Is it really necessary to give the first few sentences of the call? If the readers already know what the report is about (having just seen it actually happen), then it's redundant to hash it out again. Just have the character pick up the phone "to call the police," and skip to the next scene.
On the other hand, if it's a deliberate false report to the police, you might want to show that. Even then, though, it might be better shown in the same way—skipping over the call entirely, and leaving the reader to discover as the officer reports to the chief that the incident was falsely reported on the phone.
If the incident is something only learned about through the call, then you would want to show the whole conversation, so that doesn't apply here. (One book I read begins, "I'd like to report a bomb," and proceeds through the entire 9-1-1 call, with accurate scripting checked by a police despatcher.)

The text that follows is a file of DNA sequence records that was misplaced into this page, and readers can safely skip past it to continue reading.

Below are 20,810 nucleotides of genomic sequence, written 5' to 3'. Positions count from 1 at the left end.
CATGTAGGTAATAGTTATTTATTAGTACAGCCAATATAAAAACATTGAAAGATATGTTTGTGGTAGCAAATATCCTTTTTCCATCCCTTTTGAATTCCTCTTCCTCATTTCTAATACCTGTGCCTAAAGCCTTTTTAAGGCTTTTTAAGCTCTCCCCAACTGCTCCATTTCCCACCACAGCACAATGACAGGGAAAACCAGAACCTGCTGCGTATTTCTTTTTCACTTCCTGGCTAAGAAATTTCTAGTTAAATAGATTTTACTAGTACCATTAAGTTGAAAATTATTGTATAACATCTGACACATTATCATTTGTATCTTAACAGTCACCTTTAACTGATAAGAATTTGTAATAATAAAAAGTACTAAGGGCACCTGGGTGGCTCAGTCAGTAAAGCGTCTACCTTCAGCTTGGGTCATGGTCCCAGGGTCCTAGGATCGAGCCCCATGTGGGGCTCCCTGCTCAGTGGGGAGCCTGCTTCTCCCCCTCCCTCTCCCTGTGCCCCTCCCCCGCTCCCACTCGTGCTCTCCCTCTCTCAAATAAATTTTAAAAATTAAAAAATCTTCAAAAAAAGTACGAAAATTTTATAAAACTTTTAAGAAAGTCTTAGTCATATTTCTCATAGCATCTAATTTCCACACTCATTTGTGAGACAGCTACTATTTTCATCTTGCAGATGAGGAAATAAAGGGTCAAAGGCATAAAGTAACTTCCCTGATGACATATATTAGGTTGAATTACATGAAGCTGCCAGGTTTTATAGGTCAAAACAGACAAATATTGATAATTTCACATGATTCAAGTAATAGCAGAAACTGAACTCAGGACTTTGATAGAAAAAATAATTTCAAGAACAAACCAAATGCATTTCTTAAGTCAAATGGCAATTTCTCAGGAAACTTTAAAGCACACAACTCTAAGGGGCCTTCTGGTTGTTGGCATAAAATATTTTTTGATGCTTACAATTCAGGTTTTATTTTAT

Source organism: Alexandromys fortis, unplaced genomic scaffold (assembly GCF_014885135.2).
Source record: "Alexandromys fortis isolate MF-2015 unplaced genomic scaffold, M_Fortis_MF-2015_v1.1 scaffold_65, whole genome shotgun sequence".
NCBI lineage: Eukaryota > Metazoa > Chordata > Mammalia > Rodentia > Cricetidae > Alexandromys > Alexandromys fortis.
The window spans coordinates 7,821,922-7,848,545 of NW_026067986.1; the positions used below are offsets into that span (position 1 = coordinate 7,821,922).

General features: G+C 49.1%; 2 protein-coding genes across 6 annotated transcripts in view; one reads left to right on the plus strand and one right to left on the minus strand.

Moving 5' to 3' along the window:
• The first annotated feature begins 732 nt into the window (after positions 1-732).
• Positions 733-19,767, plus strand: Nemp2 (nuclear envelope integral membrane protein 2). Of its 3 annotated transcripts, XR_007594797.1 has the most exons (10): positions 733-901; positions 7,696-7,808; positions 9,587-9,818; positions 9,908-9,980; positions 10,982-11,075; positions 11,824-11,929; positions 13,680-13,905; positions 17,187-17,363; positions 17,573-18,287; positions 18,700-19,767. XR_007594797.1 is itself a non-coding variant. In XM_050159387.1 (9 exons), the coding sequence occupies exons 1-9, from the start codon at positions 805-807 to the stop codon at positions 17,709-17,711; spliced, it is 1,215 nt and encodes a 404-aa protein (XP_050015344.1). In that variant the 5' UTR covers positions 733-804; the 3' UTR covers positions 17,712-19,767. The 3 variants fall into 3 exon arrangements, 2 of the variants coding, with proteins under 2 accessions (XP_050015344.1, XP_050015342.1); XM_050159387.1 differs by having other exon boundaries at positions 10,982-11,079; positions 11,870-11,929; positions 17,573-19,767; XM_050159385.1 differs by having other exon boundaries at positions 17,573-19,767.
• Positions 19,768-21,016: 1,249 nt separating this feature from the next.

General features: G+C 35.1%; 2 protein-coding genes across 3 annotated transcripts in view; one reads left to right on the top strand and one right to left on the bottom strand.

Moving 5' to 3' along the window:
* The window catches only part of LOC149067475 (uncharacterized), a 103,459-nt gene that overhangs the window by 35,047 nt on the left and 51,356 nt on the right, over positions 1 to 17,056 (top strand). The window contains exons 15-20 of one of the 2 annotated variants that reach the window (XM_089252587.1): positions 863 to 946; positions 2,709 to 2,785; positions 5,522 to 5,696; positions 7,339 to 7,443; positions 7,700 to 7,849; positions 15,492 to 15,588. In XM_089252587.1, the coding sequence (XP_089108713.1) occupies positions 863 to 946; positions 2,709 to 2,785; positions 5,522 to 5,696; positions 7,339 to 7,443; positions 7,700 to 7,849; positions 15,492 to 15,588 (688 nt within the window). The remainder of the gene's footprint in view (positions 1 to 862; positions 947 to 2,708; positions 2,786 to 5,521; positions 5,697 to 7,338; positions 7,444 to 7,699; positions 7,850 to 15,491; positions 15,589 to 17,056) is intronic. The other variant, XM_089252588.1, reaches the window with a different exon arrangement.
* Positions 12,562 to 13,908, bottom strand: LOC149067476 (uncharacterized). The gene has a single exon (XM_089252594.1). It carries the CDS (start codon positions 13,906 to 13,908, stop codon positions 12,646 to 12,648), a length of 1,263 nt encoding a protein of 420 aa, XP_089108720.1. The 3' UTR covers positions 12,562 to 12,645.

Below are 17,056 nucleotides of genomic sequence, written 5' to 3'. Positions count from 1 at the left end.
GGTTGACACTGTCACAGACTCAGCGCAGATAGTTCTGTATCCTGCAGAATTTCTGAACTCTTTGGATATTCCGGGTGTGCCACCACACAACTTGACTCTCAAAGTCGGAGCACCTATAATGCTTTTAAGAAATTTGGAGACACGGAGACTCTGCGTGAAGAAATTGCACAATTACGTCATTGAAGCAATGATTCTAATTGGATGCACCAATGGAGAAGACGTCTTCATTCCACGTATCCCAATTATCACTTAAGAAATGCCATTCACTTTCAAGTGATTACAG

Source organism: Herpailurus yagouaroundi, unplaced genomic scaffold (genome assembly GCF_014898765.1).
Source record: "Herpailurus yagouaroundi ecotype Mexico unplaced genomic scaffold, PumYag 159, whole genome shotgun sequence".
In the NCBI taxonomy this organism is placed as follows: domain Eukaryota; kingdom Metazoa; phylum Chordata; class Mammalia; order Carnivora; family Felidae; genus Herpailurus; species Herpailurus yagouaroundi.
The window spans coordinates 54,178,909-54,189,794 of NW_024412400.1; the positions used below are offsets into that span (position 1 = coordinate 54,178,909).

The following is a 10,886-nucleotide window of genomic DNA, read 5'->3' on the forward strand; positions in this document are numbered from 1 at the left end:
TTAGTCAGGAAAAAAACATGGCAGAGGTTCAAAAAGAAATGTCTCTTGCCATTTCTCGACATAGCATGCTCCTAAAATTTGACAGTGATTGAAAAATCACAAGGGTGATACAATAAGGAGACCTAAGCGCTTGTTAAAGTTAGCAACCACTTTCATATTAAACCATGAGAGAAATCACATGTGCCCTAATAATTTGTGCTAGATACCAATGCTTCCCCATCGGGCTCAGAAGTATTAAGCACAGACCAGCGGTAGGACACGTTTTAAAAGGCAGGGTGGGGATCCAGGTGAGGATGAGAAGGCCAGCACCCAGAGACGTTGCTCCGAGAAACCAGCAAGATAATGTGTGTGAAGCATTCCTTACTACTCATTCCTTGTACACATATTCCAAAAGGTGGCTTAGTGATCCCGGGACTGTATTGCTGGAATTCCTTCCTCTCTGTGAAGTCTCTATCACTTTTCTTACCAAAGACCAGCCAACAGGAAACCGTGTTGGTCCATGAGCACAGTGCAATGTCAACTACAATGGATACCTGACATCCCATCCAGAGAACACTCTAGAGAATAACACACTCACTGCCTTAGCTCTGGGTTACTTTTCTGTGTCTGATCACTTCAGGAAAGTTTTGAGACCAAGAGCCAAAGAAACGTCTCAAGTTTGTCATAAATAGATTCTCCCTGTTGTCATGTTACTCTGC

I can't think of any case where it would really add something to the story to show the first few sentences of a 9-1-1 call but not the whole thing. So you should ask yourself if it really adds anything to the story.
A break between paragraphs should be sufficient in any case to indicate the gap.